Money is a powerful thing, but allowing it to take control of your life, how you feel and what you do with it can end in terrible consequences. The economic theory states that all human endeavors are driven by money/desire for power or position. The use of the economic theory can be helpful to better understand “Paul’s Case”, by Willa Cather.
The economic theory is can be used to better understand this story by the way Paul has a desire for the nicer things.
When learning that the theory has to do with how money can make people feel a certain way, it makes you think about how that was used in Paul’s Case. “His clothes were a trifle outgrown, and the tan velvet on the collar of his open overcoat was frayed and worn; but, for all that, there was something of the dandy about him, and he wore an opal pin in his neatly knotted black four-in-hand, and a red carnation in his buttonhole.
” (Cather 74) This quote explains that Paul cared a lot about how he looked, and how people saw him, but his dad felt the opposite and did not find that buying new clothes was a priority. The economic theory used by the author was to help understand why Paul and his dad were different when it came to money. Money to them had different uses, one found it to be used more practical and the other was the desire to a better lifestyle.
The economic theory helps us better understand the life and surroundings of Paul. “On seasonable Sunday afternoons the burghers of Cordelia Street always sat out on their front ‘stoops,’.” (Cather 77) This term written from Cather is to show the neighborhood of Paul and how he sees it. The term has to do with the economic theory and it helps you understand how Paul sees the life around him. Although the neighborhood is not as bad as he says, it can be tied back to money and how Paul believes that you should not have to work all the time and if you are wealthy everything you want, mostly the finer things, silk, clothes, etc. should fall into place. This is used to suggest that Paul may want the freedom that comes with money but not that you have to work to get it all.
Another way the economic theory can be used to better understand this story was the way of Paul’s internal self, had unrealistic outlooks on the true meaning of money, his social class and how those had an effect on him. “He would show himself that he was game, he would finish the thing splendidly. He doubted, more than ever, the existence of Cordelia Street, and for the first time he drank his wine recklessly. Was he not, after all, one of those fortunate beings born to the purple, was he not still himself and in his own place? He drummed a nervous accompaniment to the Pagliacci music and looked about him, telling himself over and over that it had paid.” (Cather 82) This quote talking about Paul and his feeling of being switched social classes when he was younger expressed the economic theory by stating that money causes one to feel a certain way about their self. In Paul’s case he was unable to grasp reality, and it, in the end, made him have an overall unrealistic sense of mind. The economic theory in the story here helps better understand the meaning of Paul and the outlook he had in life. The theory of money helps creates a stronger meaning of Paul, stating it can have such an impact on one and that you must be realistic outlook in life to achieve adulthood, which is something Paul lacked.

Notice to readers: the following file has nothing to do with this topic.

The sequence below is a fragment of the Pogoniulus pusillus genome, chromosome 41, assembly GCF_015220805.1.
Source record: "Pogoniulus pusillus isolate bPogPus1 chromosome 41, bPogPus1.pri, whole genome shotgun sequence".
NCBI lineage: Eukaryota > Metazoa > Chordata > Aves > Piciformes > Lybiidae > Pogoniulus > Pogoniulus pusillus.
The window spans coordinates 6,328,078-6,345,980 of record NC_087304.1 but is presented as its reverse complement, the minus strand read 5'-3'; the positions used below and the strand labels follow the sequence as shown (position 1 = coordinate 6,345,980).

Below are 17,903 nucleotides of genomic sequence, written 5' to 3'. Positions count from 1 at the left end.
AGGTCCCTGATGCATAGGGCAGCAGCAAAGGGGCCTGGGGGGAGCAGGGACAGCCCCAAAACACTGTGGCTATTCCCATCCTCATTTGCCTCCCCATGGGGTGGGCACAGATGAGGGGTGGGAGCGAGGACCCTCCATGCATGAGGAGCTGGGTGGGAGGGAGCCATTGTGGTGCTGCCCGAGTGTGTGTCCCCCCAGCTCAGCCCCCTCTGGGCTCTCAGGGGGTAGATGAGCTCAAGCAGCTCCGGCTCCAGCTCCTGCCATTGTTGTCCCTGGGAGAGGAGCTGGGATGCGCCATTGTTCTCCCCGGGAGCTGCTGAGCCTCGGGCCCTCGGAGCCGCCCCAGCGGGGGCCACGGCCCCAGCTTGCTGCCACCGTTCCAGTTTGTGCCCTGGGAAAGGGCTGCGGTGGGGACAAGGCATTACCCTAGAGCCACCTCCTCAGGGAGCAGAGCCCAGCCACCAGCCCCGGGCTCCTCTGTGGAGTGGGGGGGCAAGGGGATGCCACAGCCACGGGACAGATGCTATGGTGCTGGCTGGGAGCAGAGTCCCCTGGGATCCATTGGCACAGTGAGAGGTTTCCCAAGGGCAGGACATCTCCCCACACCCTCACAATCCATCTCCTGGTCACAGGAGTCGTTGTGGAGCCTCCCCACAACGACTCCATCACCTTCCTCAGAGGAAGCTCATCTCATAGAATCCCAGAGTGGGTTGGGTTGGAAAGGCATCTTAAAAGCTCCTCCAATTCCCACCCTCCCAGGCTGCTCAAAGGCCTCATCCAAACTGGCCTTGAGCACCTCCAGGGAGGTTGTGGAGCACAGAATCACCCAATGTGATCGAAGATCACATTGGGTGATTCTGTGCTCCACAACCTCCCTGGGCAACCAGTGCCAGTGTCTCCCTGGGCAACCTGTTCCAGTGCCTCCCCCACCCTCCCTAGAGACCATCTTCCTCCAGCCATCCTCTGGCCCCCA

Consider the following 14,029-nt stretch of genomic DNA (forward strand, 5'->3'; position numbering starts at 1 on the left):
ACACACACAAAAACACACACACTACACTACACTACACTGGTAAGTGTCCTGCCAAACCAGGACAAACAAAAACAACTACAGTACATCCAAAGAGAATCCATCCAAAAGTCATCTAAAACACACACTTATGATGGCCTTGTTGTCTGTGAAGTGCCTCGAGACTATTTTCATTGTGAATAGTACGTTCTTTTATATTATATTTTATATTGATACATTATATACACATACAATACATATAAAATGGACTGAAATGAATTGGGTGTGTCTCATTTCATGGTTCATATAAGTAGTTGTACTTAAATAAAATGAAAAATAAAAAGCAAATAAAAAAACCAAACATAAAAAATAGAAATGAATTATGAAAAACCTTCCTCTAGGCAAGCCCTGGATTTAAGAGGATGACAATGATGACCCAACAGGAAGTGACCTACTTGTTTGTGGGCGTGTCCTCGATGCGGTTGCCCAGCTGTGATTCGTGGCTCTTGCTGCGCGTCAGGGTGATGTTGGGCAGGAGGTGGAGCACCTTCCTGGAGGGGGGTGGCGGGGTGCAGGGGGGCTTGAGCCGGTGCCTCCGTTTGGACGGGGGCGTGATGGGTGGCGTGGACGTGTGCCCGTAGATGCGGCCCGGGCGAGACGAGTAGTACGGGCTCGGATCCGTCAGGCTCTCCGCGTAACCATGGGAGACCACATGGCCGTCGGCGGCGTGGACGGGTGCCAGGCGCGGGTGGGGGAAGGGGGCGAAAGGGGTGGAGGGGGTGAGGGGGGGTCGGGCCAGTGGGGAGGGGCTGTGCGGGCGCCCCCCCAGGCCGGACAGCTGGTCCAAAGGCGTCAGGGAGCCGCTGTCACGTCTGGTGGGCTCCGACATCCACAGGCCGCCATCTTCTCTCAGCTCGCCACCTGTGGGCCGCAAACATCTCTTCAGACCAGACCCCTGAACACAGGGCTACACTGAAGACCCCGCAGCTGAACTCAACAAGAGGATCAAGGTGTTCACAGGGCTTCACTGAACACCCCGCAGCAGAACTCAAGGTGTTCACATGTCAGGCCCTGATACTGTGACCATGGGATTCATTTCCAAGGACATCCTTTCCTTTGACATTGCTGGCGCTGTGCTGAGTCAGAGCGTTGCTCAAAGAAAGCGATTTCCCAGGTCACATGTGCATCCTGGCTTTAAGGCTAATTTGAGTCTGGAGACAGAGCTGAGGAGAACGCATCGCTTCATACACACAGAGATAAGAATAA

By the end of the story, the economic theory could have been the downfall of Paul himself and what happened as he was dying. Since the economic theory is about how money can be a culprit, it can be used to show how Paul was spiraling downhill towards the end of the story along with why he chose to end the way that he did. “When the right moment came, he jumped. As he fell, the folly of his haste occurred to him with merciless clearness, the vastness of what he had left undone. There flashed through his brain, clearer than ever before, the blue of Adriatic water, the yellow of Algerian sands.” (Cather 83) When Paul was jumping off the cliff and directly in front of the train he reflected on how he should’ve done more in regards of his unrealistic life, it was not a change of mind but more of regret. The economic theory idea supports this quote because Paul could not overcome the differences of his social-economical class and the overall sense of his unrealistic life. He cared so much about the finer things money can bring and money itself that it eventually created such an impact and influenced his life so strongly that he decided he would rather die than face his reality.
“Paul’s Case” is a great example of how money can control one’s life. The use of the economic theory throughout this story helps better understand “Paul’s Case” as a whole. It helps us understand about Paul’s internal self, his dad, the life around him and why he ends the way he did. Money has the effect of desire and the feeling of power and wealth. Letting it take over your life can end in devastating consequences like Paul encountered. Willa Cather having a great use of the economic theory in her story supported her main idea of the idealism of money and how you must be practical with it to have a realistic outlook in life.
Cite this Money/Desire for Power or Position
Money/Desire for Power or Position. (2021, May 22). Retrieved from https://graduateway.com/money-desire-for-power-or-position/